If anyone believed access to the internet was not essential prior to the Covid-19 pandemic, nobody is saying that today. With ongoing stay-at-home orders in most states, high-speed broadband internet access has become a necessity to learn, work, engage in commerce and culture, keep abreast of news about the virus, and stay connected to neighbors, friends, and family. Yet nearly a third of American households do not have this critical service, either because it is not available to them, or, as is more often the case, they cannot afford it.
Lifeline is a government program that seeks to ensure that all Americans are connected, regardless of income. Started by the Reagan administration and placed into law by Congress in 1996, Lifeline was expanded by the George W. Bush administration and expanded further during the Obama administration. The program provides a $9.25 a month subsidy per household to low-income Americans for phone and/or broadband service. Because the subsidy is so minimal, most Lifeline customers use it for mobile voice and data services.
The Federal Communications Commission sets Lifeline’s policies, including rules about who is eligible to receive the subsidy, its amount, and which companies can provide the service. Americans whose income is below a certain level or who receive government assistance—such as Medicaid, the Supplemental Nutrition Assistance Program, or SNAP, and Supplemental Security Income, or SSI—are eligible.
During this crisis, President Donald Trump’s FCC could make an enormous dent in the digital divide if it expanded Lifeline, even if just on a temporary basis. The FCC could increase the subsidy so that it can be used to pay for robust fixed internet access. It could also make Lifeline available to a broader subset of Americans, specifically the tens of millions who have just filed for unemployment benefits. But that’s unlikely to be a priority for this FCC and its chairman, Ajit Pai, who has spent nearly his entire tenure trying to destroy the program.
Sadly, his campaign has largely succeeded. During Pai’s tenure, the number of Lifeline recipients has decreased by 40 percent and the program’s budget has shrunk accordingly. Less than 20 percent of Americans who are eligible for Lifeline take advantage of it. While Pai cloaks his so-called Lifeline “reforms” as efforts to root out “waste, fraud, and abuse,” the majority of his actions have little to do with maintaining the integrity of the program and more to do with harming its recipients.
Days after Pai took office, for example, he reversed an Obama FCC decision to allow nine new Lifeline providers into the program. He followed this by eliminating a designation that would allow new broadband providers into the program more quickly. Both would have introduced more competition into the program and lowered prices for Lifeline service.
Pai and his Republican colleagues then proposed to prohibit companies that resell mobile wireless service from participating in Lifeline. Resellers don’t own infrastructure and instead lease capacity from companies like Verizon and T-Mobile. Given that 70 percent of Lifeline providers are resellers, this would have gutted the program. Thankfully, a federal court in a related case rejected the FCC’s rationale for prohibiting resellers from obtaining an additional tribal Lifeline subsidy, ensuring that the commission could not similarly prohibit resellers from the entire program.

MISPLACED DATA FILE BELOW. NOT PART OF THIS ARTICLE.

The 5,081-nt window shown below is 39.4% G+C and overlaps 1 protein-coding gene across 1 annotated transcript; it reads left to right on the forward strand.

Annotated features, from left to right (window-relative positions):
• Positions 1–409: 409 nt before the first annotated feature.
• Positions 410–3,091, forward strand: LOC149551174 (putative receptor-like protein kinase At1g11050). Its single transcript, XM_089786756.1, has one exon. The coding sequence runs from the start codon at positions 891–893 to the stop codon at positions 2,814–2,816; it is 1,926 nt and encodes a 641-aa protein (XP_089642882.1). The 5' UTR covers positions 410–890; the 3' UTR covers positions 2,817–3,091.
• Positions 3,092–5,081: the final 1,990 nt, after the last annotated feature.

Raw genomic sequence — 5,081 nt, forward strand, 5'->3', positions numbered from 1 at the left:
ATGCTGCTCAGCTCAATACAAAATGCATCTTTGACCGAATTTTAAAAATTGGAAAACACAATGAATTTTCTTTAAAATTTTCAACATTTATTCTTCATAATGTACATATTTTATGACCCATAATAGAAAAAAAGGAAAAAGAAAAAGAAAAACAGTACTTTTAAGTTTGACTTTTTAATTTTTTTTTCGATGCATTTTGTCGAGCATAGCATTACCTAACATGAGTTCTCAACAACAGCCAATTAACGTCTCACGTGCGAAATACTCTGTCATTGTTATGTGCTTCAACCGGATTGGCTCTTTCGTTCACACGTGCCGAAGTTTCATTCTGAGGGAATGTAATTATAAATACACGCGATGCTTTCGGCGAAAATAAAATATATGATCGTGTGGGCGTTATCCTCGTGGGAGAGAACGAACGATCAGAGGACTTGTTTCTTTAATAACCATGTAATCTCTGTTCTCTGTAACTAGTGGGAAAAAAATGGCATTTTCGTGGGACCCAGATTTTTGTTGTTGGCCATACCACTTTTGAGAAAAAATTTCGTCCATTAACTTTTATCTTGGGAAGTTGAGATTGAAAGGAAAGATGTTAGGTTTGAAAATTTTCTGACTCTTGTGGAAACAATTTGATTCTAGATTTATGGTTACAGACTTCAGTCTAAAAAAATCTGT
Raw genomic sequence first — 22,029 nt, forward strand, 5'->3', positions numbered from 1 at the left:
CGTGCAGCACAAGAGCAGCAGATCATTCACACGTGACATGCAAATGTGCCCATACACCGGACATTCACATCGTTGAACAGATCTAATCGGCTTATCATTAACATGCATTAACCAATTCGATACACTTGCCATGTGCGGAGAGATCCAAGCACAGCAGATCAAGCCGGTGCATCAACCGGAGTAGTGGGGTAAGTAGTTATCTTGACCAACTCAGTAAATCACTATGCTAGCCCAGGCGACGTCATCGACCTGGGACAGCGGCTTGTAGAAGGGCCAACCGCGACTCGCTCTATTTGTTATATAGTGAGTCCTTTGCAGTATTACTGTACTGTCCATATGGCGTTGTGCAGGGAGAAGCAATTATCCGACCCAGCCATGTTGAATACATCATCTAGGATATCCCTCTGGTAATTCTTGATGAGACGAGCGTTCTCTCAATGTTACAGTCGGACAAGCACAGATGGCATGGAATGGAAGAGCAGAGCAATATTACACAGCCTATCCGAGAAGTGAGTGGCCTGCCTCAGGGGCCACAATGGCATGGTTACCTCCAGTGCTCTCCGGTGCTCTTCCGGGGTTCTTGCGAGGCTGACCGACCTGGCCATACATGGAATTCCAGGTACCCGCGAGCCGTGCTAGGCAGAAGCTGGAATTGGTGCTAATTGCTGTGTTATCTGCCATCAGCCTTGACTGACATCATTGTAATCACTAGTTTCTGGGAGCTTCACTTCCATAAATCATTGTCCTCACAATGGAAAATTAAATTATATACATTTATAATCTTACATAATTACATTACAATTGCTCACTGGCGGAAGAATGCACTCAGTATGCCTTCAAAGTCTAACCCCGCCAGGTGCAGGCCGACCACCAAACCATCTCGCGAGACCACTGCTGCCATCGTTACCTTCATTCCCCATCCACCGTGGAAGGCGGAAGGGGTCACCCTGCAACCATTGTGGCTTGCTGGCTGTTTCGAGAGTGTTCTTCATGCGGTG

Unable to deal Lifeline a death blow, Pai has since tried to kill it by a thousand cuts. Most critically, he has interfered with the implementation of the National Eligibility Verifier, a system that was created to prevent the very waste, fraud, and abuse the chairman claims to want to root out. Established by the Obama FCC, this verifier is intended to allow a Lifeline provider to quickly determine a person’s eligibility by searching the databases of the government assistance programs. But in a rush to say that the verifier had launched, Pai forced states to connect to the system before they were ready. As a result, a majority of states still have not connected their databases for SNAP, SSI, and other qualified government assistance programs to the verifier. This means that qualified Lifeline recipients are being mistakenly rejected from Lifeline. Given that more than 33 percent of Lifeline recipients qualify under the SNAP program, it follows that large numbers of eligible Americans are being denied benefits.
Even this is not enough for Trump's FCC. It is currently considering new proposals intended to further weaken the program. The most controversial would prohibit Lifeline carriers from providing free phones along with Lifeline service. Think about that: Companies are providing the devices at no expense to the customer or the government to ensure that the customer can use the Lifeline service, and still the FCC wants to prohibit it. For some families, paying for these devices could mean less food on their tables or clothes on their backs. Another proposal would require Lifeline recipients to disclose whether they would purchase broadband in the absence of a Lifeline subsidy. As FCC commissioner Geoffrey Starks remarked: “I don’t believe we’ve ever probed elderly Medicare recipients on how much they actually value their medical services, nor should we probe vulnerable Lifeline recipients on how much they value their connectivity.”
If we want to make sure all Americans can participate fully in our society, our economy, and our culture during this national emergency and beyond, the FCC’s war on Lifeline must stop. If the agency is not willing to strengthen and expand the program even on a temporary basis, then Congress, in its next stimulus bill, must mandate that it do so. Anything less will ensure that the digital divide in this country will remain a yawning gap.
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